We have made ourselves believe that a successful ambitious outcome in KP is within reach. Under your able guidance, and with the hard work of your Vice-Chair and your facilitators, this may be in sight. However, as we close this AWG, ambition continues to elude us.
An important backdrop for my delegation is the profound impacts of climate change that we are already confronting. As we sit here, every single hour, even as we vacillate and procrastinate here, the death toll is rising.
There is massive and widespread devastation. Hundreds of thousands of people have been rendered without homes. And the ordeal is far from over, as Typhoon Bopha has regained some strength as it approaches another populated area in the western part of the Philippines.
Madam Chair, we have never had a typhoon like Bopha, which has wreaked havoc in a part of the country that has never seen a storm like this in half a century. And heartbreaking tragedies like this is not unique to the Philippines, because the whole world, especially developing countries struggling to address poverty and achieve social and human development, confront these same realities.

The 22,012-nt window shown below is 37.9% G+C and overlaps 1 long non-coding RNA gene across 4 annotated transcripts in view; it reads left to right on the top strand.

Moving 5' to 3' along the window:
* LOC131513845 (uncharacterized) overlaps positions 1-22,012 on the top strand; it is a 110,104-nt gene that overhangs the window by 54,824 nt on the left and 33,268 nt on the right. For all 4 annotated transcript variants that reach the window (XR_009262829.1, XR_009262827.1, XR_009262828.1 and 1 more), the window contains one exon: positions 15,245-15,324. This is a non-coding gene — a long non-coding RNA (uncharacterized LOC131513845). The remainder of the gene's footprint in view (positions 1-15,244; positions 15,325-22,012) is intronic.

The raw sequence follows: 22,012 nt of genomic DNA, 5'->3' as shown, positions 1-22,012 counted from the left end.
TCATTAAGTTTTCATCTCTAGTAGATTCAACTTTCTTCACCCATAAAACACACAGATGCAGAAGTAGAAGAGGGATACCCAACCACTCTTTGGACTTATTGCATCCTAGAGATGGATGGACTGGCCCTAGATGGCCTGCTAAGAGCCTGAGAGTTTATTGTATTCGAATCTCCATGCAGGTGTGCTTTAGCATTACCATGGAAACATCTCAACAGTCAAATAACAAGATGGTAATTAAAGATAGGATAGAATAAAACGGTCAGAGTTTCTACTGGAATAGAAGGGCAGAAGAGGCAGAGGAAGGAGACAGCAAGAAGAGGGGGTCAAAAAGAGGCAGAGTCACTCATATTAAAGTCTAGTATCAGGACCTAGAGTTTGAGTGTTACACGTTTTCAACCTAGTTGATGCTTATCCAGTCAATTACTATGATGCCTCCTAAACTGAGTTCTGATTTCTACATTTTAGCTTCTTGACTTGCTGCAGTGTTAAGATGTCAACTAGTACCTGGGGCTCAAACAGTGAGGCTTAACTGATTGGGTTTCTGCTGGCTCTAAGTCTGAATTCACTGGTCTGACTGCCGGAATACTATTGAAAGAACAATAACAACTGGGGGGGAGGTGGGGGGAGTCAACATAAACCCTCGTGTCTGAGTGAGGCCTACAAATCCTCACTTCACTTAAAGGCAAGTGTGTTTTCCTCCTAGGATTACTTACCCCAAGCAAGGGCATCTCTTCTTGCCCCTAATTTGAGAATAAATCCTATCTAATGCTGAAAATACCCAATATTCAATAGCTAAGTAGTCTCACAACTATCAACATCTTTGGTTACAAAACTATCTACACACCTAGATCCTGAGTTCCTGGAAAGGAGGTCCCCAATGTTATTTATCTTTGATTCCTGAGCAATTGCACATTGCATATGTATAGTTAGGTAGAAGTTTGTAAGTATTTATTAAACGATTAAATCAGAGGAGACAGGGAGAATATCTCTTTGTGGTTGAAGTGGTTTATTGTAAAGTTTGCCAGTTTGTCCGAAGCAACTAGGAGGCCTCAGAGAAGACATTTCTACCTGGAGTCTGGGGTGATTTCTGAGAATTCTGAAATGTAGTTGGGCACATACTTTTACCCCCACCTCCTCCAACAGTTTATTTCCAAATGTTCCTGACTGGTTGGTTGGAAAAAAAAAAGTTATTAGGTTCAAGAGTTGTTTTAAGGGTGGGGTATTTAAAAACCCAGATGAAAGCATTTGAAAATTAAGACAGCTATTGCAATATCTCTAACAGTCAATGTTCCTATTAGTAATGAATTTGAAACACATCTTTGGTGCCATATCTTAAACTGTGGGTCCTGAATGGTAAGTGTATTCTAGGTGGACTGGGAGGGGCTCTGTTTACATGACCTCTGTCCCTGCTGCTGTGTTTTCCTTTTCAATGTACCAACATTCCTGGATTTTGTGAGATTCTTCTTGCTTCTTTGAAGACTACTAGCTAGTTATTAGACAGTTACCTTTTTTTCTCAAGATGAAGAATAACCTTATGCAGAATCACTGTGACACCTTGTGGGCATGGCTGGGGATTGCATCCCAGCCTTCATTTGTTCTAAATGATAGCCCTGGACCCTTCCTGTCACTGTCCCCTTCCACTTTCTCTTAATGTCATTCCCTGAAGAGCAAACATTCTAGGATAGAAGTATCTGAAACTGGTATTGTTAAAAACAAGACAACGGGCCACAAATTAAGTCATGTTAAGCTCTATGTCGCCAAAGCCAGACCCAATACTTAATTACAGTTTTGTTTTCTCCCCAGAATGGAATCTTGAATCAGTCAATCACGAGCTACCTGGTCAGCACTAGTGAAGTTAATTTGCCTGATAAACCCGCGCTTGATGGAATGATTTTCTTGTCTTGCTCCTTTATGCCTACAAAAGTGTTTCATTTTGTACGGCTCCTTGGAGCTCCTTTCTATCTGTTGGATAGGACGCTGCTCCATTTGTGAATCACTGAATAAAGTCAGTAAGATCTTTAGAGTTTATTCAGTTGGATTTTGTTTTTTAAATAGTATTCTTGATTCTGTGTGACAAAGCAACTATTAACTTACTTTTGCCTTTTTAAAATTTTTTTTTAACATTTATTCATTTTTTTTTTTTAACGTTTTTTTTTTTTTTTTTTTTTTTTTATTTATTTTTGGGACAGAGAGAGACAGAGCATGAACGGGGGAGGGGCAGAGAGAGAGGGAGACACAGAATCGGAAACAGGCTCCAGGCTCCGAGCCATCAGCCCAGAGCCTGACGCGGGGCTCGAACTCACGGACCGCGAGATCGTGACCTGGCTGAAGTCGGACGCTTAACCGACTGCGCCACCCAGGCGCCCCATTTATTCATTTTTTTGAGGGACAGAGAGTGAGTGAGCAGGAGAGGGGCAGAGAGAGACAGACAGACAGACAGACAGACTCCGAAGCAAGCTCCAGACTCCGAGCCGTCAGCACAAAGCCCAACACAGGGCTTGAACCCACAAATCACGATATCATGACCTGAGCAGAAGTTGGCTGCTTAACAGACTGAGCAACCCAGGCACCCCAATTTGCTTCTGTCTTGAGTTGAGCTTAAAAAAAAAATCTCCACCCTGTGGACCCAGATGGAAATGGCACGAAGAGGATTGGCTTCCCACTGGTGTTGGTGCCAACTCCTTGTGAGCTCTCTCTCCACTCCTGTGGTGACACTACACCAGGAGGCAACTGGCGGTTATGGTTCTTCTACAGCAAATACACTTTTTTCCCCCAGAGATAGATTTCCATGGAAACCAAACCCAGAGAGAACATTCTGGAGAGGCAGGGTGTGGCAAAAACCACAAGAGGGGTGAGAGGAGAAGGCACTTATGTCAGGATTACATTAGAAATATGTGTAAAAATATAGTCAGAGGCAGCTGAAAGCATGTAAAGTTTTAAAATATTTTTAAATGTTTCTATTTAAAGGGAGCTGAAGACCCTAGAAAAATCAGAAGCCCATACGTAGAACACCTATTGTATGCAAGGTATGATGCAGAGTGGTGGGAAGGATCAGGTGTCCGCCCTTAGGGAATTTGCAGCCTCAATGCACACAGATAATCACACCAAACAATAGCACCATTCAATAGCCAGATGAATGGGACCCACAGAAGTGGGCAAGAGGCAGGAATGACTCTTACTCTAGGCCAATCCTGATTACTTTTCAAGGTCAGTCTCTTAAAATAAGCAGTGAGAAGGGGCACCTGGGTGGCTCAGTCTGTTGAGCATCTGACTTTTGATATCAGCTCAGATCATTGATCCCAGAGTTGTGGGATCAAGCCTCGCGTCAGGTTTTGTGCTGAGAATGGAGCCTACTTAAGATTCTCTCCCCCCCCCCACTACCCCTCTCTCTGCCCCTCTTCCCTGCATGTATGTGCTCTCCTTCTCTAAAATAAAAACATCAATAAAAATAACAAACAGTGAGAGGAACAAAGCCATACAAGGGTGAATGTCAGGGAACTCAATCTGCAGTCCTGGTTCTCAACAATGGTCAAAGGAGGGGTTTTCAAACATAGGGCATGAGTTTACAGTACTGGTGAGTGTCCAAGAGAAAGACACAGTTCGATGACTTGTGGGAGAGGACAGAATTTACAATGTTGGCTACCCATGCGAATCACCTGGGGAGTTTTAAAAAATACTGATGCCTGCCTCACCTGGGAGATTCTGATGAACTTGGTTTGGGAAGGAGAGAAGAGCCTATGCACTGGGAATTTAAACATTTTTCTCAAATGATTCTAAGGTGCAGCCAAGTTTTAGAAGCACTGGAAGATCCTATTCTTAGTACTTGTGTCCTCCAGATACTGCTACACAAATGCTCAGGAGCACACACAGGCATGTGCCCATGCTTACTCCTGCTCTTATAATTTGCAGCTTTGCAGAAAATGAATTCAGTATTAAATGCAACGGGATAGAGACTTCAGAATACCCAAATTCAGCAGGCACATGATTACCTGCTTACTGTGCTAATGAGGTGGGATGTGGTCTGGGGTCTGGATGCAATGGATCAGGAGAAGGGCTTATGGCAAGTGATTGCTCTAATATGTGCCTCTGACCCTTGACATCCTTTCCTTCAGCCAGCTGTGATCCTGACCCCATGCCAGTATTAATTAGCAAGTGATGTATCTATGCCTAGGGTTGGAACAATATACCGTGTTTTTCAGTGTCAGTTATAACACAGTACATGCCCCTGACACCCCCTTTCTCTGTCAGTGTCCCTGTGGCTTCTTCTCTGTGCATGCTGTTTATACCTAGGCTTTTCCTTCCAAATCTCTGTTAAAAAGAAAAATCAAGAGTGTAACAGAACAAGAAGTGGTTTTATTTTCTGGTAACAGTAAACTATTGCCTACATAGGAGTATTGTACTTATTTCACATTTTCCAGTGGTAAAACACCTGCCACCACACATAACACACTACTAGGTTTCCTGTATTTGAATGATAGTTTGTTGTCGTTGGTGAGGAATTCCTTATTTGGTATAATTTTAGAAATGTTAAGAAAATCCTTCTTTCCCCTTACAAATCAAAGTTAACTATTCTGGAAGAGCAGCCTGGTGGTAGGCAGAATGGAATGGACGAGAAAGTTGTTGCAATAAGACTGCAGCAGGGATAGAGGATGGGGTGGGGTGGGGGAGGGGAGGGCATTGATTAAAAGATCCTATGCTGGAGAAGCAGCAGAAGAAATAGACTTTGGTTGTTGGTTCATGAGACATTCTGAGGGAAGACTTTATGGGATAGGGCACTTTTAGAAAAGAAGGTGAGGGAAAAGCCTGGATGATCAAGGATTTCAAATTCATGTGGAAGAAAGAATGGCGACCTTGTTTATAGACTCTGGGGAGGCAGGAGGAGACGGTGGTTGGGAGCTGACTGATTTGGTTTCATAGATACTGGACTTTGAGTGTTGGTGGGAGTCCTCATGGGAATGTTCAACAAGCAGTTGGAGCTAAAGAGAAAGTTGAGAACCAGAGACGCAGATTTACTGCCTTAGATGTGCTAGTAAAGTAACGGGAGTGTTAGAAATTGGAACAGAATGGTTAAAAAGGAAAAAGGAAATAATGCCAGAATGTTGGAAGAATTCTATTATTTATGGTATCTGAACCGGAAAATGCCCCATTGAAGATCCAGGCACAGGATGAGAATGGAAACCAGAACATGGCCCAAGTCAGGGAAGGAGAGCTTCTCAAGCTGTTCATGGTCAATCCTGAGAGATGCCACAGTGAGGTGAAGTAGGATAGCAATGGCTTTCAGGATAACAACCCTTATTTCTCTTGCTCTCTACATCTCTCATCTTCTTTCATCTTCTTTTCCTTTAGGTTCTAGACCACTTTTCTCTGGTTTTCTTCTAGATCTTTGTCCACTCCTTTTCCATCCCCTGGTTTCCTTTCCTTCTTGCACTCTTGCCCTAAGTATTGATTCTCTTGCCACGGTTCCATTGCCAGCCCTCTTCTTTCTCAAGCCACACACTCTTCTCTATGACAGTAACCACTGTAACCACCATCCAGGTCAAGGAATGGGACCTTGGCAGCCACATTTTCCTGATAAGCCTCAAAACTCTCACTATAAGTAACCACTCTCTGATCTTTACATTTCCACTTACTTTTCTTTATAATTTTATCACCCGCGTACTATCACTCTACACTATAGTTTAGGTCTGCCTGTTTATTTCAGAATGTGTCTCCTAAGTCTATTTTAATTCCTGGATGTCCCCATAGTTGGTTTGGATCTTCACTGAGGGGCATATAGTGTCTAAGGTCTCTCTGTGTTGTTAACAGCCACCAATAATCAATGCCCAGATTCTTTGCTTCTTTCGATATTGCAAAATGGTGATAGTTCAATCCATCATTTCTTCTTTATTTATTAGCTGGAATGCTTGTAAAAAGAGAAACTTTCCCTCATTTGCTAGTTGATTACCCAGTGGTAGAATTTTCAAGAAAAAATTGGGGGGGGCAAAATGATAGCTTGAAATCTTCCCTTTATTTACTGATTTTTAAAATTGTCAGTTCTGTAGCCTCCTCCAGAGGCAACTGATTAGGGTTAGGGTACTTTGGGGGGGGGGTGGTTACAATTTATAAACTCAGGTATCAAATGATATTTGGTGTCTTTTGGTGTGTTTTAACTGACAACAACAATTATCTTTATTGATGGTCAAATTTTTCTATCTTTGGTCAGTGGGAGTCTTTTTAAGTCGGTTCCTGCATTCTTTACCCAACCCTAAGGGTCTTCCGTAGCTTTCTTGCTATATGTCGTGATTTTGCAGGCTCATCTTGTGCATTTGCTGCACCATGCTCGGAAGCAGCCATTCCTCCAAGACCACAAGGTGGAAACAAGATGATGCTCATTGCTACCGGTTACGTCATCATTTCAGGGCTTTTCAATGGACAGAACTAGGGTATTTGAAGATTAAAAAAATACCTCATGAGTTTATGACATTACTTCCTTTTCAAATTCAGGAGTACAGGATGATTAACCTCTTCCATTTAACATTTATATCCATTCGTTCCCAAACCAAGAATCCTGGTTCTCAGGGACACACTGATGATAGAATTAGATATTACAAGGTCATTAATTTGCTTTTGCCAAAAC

Finally, Madam Chair, I speak on behalf of 100 million Filipinos, a quarter of a million of whom are eking out a living working here in Qatar. And I am making an urgent appeal, not as a negotiator, not as a leader of my delegation, but as a Filipino.
I appeal to the whole world, I appeal to leaders from all over the world, to open our eyes to the stark reality that we face. I appeal to ministers.
The outcome of our work is not about what our political masters want. It is about what is demanded of us by 7 billion people.
I appeal to all, please, no more delays, no more excuses. Please, let Doha be remembered as the place where we found the political will to turn things around. Please, let 2012 be remembered as the year the world found the courage to find the will to take responsibility for the future we want.
I ask of all of us here, if not us, then who ? If not now, then when ? If not here, then where ?
Thank you Madam Chair
Naderev M. Saño
Climate Change Commission